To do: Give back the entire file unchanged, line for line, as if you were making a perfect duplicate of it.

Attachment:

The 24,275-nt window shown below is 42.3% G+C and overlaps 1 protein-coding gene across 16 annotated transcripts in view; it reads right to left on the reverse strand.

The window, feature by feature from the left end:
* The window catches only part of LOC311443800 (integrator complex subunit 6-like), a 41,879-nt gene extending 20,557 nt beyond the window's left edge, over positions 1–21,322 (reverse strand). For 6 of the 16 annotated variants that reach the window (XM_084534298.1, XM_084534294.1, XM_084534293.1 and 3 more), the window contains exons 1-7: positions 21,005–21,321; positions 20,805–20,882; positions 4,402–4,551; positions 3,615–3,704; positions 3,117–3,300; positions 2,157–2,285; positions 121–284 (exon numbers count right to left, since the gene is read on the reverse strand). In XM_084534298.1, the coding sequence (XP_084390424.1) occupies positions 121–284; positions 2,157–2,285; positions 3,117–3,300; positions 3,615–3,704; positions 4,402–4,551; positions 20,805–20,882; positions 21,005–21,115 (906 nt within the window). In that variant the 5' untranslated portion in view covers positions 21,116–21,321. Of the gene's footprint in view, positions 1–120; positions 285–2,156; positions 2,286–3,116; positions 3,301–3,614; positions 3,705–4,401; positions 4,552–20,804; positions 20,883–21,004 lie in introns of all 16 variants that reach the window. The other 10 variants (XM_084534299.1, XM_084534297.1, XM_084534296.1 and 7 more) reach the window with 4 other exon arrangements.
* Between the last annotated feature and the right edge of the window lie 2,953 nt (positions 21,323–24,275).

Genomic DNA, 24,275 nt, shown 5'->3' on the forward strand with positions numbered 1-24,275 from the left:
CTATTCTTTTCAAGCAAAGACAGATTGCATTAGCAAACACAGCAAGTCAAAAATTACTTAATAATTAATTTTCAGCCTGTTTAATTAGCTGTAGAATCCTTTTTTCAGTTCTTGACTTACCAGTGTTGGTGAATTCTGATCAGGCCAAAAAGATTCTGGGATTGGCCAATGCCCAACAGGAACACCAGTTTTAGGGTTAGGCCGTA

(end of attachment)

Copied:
The 24,275-nt window shown below is 42.3% G+C and overlaps 1 protein-coding gene across 16 annotated transcripts in view; it reads right to left on the reverse strand.

The window, feature by feature from the left end:
* The window catches only part of LOC311443800 (integrator complex subunit 6-like), a 41,879-nt gene extending 20,557 nt beyond the window's left edge, over positions 1–21,322 (reverse strand). For 6 of the 16 annotated variants that reach the window (XM_084534298.1, XM_084534294.1, XM_084534293.1 and 3 more), the window contains exons 1-7: positions 21,005–21,321; positions 20,805–20,882; positions 4,402–4,551; positions 3,615–3,704; positions 3,117–3,300; positions 2,157–2,285; positions 121–284 (exon numbers count right to left, since the gene is read on the reverse strand). In XM_084534298.1, the coding sequence (XP_084390424.1) occupies positions 121–284; positions 2,157–2,285; positions 3,117–3,300; positions 3,615–3,704; positions 4,402–4,551; positions 20,805–20,882; positions 21,005–21,115 (906 nt within the window). In that variant the 5' untranslated portion in view covers positions 21,116–21,321. Of the gene's footprint in view, positions 1–120; positions 285–2,156; positions 2,286–3,116; positions 3,301–3,614; positions 3,705–4,401; positions 4,552–20,804; positions 20,883–21,004 lie in introns of all 16 variants that reach the window. The other 10 variants (XM_084534299.1, XM_084534297.1, XM_084534296.1 and 7 more) reach the window with 4 other exon arrangements.
* Between the last annotated feature and the right edge of the window lie 2,953 nt (positions 21,323–24,275).

Genomic DNA, 24,275 nt, shown 5'->3' on the forward strand with positions numbered 1-24,275 from the left:
CTATTCTTTTCAAGCAAAGACAGATTGCATTAGCAAACACAGCAAGTCAAAAATTACTTAATAATTAATTTTCAGCCTGTTTAATTAGCTGTAGAATCCTTTTTTCAGTTCTTGACTTACCAGTGTTGGTGAATTCTGATCAGGCCAAAAAGATTCTGGGATTGGCCAATGCCCAACAGGAACACCAGTTTTAGGGTTAGGCCGTA